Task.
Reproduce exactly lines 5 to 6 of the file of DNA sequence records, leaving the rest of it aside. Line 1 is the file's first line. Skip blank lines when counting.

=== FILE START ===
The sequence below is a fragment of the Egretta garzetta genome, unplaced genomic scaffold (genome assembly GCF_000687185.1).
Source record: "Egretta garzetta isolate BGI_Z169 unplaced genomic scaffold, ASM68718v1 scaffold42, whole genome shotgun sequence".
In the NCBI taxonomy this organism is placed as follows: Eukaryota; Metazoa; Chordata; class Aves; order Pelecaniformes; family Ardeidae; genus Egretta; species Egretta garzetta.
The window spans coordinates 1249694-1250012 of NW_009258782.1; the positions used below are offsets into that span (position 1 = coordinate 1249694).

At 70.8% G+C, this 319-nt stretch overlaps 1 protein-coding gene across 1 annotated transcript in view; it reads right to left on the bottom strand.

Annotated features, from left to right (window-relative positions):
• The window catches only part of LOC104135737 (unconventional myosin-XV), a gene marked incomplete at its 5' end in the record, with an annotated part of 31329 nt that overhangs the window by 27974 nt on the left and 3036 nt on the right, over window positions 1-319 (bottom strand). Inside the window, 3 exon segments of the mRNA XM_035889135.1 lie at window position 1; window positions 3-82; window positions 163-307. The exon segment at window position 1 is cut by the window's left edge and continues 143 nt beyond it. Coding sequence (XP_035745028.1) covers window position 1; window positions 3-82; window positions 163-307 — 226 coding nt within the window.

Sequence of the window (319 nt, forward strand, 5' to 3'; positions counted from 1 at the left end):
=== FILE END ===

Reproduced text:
At 70.8% G+C, this 319-nt stretch overlaps 1 protein-coding gene across 1 annotated transcript in view; it reads right to left on the bottom strand.

Annotated features, from left to right (window-relative positions):